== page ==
The Last Asset

We do it all the time.

We make a major (or minor) purchase and we want it to last forever.  So, we fill out and send in the warranty card.  Or, perhaps our address and phone number are collected and put into a database at the Point of Sale.  We leave with the peace of mind that we’re covered – and the company has one new addition to its customer base.

We’ve all seen the words “We take your privacy seriously.”

Lest you feel overly comfortable with that, check out this story “RadioShack is selling tens of millions of email and home addresses“.  As with most stories like this, the comments are worth a good read as well as the original story from Bloomberg.  It’s not a slam towards Radio Shack; goodness knows that they were my primary source of computer material from my early Tandy days.  It’s the whole business concept that we need to point an eye to.

Of note in the post are the people who claim that this is a non-story – your information is bought and sold all the time.  It’s the stuff that makes for meal time unsolicited marketing phone calls. 

We live in a world where information is freely traded and used.  As an example, we owned one of the Cobalts that General Motors recalled because of the ignition switch problem.  We went back to the place of purchase which is no longer a Chevrolet dealership and were told that they couldn’t do the repairs; we had to go to an authorized General Motors dealer.  It made sense.  Now, since the repair (and addition to their contact database), we get regular contact from the sales department offering deals to get us to trade it in.  The contact information certainly has gone a long distance from us originally supporting a local dealer who has been great and supportive over the years.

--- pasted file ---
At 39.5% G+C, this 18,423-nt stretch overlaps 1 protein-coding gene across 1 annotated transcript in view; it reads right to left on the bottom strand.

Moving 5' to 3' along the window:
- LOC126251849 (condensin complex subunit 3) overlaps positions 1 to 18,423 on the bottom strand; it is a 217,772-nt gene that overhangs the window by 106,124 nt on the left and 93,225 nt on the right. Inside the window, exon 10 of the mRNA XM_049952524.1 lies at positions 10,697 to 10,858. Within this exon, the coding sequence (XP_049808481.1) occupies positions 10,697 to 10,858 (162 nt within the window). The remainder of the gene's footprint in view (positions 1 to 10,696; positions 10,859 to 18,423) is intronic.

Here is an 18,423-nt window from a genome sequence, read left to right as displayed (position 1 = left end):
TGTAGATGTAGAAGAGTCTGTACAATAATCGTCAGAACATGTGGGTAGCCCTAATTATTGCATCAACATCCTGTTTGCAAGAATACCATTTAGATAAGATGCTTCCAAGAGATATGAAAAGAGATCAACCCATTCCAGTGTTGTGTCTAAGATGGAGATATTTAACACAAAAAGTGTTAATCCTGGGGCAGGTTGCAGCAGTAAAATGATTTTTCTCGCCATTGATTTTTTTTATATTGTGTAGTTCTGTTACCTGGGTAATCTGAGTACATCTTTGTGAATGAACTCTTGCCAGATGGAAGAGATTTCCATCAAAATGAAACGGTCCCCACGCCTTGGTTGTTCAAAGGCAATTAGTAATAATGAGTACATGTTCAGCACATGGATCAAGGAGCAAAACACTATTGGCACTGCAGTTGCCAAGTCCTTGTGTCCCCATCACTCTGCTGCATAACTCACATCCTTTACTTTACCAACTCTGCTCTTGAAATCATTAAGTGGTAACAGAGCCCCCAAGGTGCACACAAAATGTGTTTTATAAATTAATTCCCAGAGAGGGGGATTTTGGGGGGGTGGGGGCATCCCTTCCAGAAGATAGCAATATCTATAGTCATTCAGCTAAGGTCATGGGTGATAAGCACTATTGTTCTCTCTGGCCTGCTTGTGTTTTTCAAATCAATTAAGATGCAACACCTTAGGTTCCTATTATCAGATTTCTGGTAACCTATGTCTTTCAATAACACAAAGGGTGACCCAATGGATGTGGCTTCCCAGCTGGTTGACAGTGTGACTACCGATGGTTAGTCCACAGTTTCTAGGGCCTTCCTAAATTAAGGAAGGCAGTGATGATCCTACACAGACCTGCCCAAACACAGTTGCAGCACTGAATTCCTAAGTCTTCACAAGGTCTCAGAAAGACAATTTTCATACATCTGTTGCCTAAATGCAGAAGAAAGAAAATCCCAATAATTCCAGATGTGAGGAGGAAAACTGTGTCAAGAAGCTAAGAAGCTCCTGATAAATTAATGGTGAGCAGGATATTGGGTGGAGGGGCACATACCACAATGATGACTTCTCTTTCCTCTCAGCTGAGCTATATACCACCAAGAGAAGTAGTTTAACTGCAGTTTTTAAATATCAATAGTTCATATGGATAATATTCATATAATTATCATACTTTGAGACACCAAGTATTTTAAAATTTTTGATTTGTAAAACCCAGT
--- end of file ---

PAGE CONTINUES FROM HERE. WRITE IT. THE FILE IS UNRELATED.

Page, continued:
In the article, there is an indication that it could get political with moves to block this.   It would be nice to get a definitive ruling, albeit in the United States.  But, we’re so close to each other in the form of business that it would catch the eye of our politicians as well.  While the original vendor may “take your privacy seriously”, your information may be the final asset that they have to address their bills.

As an individual, there’s not a great deal that can be done in the big scheme of things.  With all purchases, it’s OK to indicate “I’d rather not give you that information”.  Online, why not open an additional email account (in your name, of course, but separate from your main email account) for those services that require an email for access? 

It’s just another reason to keep your eyes open and consider the consequences should the worst happen.

As one of the commenters in the original post mentioned, “could you imagine if Google went bankrupt”?

 

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3 thoughts on “The Last Asset

  1. Keeping some of my information out of vendor hands is one reason I use PayPal when possible for online purchases. They get my email address (and my shipping address, if I’m buying a product), and sometimes my phone number, but they don’t have the _really_ important thing: credit card information. The sale of my email address to marketers isn’t as scary to me as the careless storage of financial details that could lead to identity theft.
    Thanks for the post, Doug!

    Like

  2. I should have also said, in case some business is reading this: I have decided not to buy from some online sources _just because they don’t offer PayPal_ and so I couldn’t trust them with my information.

    Like

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